Material Scientist Ponder What to Do With Used EV Batteries
As electric vehicles become mainstream, mechanical engineers and chemical engineers are trying to address the big environmental question: what do we do with the used lithium-ion batteries?
The batteries used in electric cars are physically large, last 8 to 10 years, and will account for 90 per cent of the lithium-ion battery market by 2025. This will increase lithium demand fourfold, and more than double the demand for cobalt — two of their essential elements. The price of cobalt has already risen by more than 80 per cent in 2018.
Most expert Material Scientists agree that a replacement hybrid car battery can range from $1,000 to more than $6,000. The price is dependent upon the year and model of car, and should include dealership labor costs. While this may seem like a big expense, car makers are set on reducing prices. Tesla has begun a recycling process with Umicore, and this is the first time we are seeing a closed loop recycling system. Umicore’s factory plants are able to recycle our batteries into completely reusable materials and substantially reduce the carbon footprint of manufacturing Lithium-ion batteries.
Engineering Teams Worry About Battery Waste Disposal
Electric cars in the world passed the 2,000,000 mark last year. The International Energy Agency estimates there will be 140,000,000 electric cars globally by 2030 if countries meet the Paris climate agreement targets. Electric vehicle could leave 11,000,000 tons of spent lithium-ion batteries in need of recycling between now and 2030.
Car producers will be accountable for the collection and recycling of spent lithium-ion batteries. Given their sheer size, batteries cannot be stored at home and landfilling is not an option. Many countries have made sellers of Electric Vehicles responsible for recycling EV batteries for further purpose, and they are not ending up in landfills.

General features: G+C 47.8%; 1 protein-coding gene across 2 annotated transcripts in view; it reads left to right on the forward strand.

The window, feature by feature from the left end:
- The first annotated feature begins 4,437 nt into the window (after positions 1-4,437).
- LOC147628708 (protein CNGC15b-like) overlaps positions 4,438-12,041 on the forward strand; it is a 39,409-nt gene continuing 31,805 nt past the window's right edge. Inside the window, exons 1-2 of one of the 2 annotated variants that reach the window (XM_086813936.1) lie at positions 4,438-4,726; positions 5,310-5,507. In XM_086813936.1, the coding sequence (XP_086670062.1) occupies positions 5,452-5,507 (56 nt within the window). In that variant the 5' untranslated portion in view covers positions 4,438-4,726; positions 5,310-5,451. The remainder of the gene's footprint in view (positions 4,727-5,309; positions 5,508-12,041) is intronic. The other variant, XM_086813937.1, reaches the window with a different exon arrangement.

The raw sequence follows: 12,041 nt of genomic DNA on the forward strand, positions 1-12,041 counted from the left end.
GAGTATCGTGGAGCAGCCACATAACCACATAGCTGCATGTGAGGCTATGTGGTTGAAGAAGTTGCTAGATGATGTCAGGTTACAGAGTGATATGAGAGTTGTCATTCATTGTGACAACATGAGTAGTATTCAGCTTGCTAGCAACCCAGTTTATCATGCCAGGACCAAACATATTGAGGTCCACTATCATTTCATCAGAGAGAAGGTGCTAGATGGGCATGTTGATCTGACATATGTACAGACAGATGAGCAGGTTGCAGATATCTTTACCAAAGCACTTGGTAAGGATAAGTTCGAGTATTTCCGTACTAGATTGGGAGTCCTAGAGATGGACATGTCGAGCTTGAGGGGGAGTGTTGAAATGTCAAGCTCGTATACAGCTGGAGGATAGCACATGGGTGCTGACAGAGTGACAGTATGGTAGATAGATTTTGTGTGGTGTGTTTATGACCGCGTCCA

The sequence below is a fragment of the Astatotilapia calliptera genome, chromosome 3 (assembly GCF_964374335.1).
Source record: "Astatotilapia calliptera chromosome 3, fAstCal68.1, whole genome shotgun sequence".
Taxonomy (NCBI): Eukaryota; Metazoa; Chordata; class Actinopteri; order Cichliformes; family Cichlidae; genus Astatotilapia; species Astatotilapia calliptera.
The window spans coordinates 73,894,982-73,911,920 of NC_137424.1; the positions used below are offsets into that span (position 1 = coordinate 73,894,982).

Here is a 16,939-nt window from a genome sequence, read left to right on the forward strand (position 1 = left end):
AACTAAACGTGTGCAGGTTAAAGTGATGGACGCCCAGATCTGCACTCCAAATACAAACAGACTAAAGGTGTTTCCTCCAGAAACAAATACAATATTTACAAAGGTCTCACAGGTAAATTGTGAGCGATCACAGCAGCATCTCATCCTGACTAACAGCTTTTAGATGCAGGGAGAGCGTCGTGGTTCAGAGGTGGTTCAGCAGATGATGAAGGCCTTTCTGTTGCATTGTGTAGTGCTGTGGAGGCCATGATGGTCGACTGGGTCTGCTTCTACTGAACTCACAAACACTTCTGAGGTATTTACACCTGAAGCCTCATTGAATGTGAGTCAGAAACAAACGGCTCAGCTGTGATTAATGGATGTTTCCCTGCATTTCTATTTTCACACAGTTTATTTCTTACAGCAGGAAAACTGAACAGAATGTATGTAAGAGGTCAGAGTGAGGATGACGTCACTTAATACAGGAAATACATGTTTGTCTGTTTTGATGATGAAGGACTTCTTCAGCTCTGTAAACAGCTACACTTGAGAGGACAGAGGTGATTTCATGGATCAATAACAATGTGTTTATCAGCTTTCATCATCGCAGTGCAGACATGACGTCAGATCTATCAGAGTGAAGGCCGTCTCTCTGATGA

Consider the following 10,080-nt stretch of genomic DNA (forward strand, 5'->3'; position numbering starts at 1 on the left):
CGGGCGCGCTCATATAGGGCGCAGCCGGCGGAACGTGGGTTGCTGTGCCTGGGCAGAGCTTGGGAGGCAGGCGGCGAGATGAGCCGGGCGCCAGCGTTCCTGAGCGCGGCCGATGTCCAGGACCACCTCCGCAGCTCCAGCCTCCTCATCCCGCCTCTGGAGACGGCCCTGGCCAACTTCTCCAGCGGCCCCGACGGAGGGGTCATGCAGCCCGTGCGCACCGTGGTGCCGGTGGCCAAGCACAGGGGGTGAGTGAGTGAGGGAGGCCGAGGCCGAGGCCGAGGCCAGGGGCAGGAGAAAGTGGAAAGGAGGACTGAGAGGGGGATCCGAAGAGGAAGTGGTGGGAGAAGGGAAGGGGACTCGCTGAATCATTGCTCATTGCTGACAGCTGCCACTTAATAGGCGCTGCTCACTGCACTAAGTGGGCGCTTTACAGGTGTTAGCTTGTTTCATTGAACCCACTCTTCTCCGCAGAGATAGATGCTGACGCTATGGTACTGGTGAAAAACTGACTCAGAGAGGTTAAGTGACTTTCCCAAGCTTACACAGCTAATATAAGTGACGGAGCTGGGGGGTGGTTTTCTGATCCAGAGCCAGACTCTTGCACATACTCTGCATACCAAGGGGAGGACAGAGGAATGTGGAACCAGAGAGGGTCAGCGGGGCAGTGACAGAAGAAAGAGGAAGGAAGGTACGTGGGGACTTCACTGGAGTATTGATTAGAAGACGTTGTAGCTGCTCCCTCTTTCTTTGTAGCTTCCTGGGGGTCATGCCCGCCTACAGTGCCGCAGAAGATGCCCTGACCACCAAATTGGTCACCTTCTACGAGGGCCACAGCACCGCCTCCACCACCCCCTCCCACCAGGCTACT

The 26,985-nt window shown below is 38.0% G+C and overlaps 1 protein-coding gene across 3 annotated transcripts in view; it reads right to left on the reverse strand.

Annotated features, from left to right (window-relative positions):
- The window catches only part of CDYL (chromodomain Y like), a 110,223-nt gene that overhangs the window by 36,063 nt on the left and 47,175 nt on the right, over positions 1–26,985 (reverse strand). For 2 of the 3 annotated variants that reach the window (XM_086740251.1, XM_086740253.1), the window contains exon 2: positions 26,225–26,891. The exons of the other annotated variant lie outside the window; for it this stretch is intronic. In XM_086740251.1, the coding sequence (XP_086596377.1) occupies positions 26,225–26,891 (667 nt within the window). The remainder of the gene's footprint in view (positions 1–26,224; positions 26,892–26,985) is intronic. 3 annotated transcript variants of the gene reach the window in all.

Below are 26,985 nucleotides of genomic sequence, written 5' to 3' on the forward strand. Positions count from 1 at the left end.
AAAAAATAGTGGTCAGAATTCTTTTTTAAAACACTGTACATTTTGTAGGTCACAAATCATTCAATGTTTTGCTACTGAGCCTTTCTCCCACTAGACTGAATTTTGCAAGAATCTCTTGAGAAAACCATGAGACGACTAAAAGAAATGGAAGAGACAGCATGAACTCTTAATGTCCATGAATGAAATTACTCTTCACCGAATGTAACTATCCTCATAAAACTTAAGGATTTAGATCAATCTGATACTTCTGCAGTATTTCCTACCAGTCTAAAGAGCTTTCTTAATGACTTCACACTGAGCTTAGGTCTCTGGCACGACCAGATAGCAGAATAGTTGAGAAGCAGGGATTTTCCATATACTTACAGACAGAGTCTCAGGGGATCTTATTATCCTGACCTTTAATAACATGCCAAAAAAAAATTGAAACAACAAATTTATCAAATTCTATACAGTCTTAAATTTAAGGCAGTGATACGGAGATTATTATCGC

One company will upcycle used lithium-ion batteries for home energy use, rather than recycle. Oregon-based OnTo Technology aims to enter this upcycle battery market by employing mechanical engineers and materials scientists to utilize electrode materials directly from spent batteries. This would be in lieu of breaking down the individual battery components.
The lack of recycling capacity is a tragedy. In the future, it could take more energy to extract lithium from the ground than it would save on energy conservation . If we don’t re-use them, we could be making our environmental problems worse. One company is devising a technology using a chemical process to retrieve all of the important metals from batteries.
In the future, it would be wise to have standard size/type of batteries and designed them also for recycling. Unfortunately, at this time they are not.
Electric-Car Batteries: What Will Happen To Them After Coming Out Of The Car?
A new report from the Mineta Transportation Institute at San Jose State University in California suggests that in 20 years, there may be 1.3 million to 6.7 million used battery packs from electric cars. Roughly 85 percent of those batteries could be suitable for “post-vehicle use,” with the remaining 15 percent likely damaged beyond repair.
Every maker of plug-in electric cars is designing programs to take back used or damaged battery packs. Some of them will see the value in repairing them, replacing defective modules and putting them back into stock as remanufactured parts, while others may set up separate businesses to sell them for secondary uses.
Battery size standards, environmental laws, recycling initiatives, and technology improvements are needed to shape the Electric Vehicle industry.